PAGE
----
And that’s what Altru is trying to accomplish, powering a page on a company’s website that highlights videos from real employees answering questions that potential hires might be asking. The videos are searchable (thanks to Altru’s transcriptions), and they also can be shared on social media.

The startup was part of the recent winter batch at Techstars NYC, and it’s already working with companies like L’Oréal, Dell and Unilever. Today, Altru is announcing that it’s raised $1.3 million in new funding led by Birchmere Ventures.

Rehmatullah contrasted Altru’s approach with Glassdoor, which he said features “more polarized” content (since it’s usually employees with really good or really bad experiences who want to write reviews) and where companies are often forced to “play defense.”

On Altru, on the other hand, employers can take the informal conversations that often take place when someone’s deciding whether to accept a job and turn them into an online recruiting tool. Over time, Rehmatullah said the platform could expand beyond recruiting to areas like on-boarding new employees.

Since these videos are posted to the company website, with the employees’ name and face attached, they may not always feel comfortable being completely honest, particularly about a company’s flaws. But at least it’s a message coming from a regular person, not the corporate-speak of a recruiter or manager.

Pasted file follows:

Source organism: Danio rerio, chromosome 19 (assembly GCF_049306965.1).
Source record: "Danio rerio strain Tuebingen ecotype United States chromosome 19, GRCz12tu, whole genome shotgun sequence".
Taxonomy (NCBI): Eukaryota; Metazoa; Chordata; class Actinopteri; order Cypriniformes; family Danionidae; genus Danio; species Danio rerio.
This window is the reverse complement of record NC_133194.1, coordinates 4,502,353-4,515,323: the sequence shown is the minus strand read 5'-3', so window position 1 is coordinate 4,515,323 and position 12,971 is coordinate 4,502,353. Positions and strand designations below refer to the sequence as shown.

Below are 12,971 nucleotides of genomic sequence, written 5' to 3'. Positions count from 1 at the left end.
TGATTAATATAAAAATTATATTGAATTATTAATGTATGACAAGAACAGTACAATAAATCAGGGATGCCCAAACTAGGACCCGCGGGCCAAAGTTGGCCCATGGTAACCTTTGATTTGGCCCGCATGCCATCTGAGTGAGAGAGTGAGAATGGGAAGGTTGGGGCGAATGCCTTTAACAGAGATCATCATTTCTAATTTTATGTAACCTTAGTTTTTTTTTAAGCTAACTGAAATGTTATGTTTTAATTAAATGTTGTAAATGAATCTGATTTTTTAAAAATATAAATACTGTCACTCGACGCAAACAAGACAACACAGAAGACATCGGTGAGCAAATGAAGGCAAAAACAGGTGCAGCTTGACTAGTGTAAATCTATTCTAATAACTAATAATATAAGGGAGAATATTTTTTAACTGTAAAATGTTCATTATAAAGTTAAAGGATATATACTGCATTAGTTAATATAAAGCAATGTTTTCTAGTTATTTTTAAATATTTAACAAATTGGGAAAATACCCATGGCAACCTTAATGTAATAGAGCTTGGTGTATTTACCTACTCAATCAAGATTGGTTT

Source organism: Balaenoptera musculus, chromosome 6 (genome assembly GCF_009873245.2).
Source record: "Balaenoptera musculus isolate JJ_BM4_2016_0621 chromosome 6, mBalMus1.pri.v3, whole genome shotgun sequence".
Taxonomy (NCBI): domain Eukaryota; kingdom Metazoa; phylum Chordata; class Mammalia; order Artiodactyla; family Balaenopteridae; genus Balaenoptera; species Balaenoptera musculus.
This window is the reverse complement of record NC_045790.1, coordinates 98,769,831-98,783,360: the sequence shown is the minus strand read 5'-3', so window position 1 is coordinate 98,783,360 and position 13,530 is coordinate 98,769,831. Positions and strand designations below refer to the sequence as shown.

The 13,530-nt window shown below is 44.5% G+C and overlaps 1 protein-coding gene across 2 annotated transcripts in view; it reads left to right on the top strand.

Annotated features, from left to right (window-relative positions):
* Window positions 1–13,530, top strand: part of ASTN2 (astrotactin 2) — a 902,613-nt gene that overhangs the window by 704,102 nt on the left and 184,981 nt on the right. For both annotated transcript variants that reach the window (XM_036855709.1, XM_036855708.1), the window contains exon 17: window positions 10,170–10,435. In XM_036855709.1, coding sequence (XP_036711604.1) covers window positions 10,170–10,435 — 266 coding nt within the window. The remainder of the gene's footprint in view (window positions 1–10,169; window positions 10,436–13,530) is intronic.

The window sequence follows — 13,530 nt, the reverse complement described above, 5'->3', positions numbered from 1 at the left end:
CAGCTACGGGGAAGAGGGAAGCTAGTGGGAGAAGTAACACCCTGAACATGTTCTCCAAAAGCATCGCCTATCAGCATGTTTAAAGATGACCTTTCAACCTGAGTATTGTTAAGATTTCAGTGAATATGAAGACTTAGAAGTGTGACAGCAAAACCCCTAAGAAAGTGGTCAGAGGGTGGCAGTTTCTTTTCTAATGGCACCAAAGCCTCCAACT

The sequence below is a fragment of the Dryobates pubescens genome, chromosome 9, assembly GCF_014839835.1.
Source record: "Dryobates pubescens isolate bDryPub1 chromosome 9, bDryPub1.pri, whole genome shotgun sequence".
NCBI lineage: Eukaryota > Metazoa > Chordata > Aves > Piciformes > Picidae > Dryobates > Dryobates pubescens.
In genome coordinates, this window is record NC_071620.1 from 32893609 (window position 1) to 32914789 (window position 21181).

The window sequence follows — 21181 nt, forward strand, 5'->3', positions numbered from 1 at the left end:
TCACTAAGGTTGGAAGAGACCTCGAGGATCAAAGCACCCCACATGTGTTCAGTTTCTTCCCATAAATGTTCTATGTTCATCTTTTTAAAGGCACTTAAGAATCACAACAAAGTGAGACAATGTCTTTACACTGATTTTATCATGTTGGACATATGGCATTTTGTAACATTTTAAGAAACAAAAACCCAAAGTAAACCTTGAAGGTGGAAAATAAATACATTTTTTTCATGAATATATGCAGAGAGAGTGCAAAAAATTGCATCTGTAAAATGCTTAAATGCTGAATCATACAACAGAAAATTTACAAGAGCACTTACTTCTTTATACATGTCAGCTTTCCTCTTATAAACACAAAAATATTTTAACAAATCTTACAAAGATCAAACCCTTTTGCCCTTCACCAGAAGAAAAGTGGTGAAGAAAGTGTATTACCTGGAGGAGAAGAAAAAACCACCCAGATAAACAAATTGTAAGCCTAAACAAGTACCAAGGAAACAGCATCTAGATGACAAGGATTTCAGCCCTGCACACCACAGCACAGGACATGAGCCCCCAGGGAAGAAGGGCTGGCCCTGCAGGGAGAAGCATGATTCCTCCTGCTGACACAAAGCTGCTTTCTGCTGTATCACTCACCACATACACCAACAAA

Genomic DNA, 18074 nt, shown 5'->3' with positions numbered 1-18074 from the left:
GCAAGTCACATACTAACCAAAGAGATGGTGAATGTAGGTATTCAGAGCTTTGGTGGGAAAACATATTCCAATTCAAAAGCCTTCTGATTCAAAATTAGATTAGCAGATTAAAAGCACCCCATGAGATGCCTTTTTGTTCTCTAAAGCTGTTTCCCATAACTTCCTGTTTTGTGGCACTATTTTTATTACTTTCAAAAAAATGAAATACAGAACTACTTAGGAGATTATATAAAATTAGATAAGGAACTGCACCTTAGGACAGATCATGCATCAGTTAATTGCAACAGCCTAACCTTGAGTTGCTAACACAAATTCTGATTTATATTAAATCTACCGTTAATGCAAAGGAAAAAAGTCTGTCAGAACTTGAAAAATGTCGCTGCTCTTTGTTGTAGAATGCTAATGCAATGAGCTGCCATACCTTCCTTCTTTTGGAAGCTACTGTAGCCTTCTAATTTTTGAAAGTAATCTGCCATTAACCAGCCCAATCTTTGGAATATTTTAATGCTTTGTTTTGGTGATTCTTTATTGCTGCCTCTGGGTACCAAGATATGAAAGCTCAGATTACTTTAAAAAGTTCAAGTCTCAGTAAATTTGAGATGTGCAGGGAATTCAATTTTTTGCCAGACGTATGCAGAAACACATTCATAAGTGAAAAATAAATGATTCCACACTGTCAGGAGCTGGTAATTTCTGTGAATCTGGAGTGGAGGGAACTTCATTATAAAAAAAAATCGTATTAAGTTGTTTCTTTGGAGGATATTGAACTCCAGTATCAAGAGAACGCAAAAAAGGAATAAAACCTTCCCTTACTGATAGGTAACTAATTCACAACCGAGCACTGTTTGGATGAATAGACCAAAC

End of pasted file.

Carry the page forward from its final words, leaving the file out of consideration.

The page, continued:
Rehmatullah acknowledged that there’s usually “an educational process” involved in making employers more comfortable with this kind of content.

“These conversations are already happening outside your organization,” he said. “In the long-term, candidates expect more authenticity, more transparency, more true experiences.”

Fitbit stock jumps as smartwatches fuel growth

Fitbit’s stock price jumped in after-hours trading and is currently trading around $6.00 a share, off its 52-week intraday high of $7.79.

The company today announced its latest quarterly numbers, which saw the average selling price of its wearables increase 6 percent year-over-year to $106 a device. New devices introduced within the last year represented 59 percent of the company’s revenue.

Smartwatches were a high-point for Fitbit this quarter. The company stated that its higher-priced smartwatch wearables outsold Samsung, Garmin and Fossil smartwatches combined in North America. Smartwatch revenue grew to 55 percent of revenue, up from 30 percent on a sequential basis.

“Our performance in Q2 represents the sixth consecutive quarter that we have delivered on our financial commitments, made important progress in transforming our business, and continued to adapt to the changing wearables market. Demand for Versa, our first ‘mass-appeal’ smartwatch, is very strong. Within the second quarter, Versa outsold Samsung, Garmin and Fossil smartwatches combined in North America, improving our position with retailers, solidifying shelf space for the Fitbit brand and providing a halo effect to our other product offerings,” said James Park, co-founder and CEO.

Fitbit’s stock price rallied earlier this summer, hitting 7.79 — its highest selling price since early 2017. The stock has been slipping since, though this quarterly release could cause the price to jump again.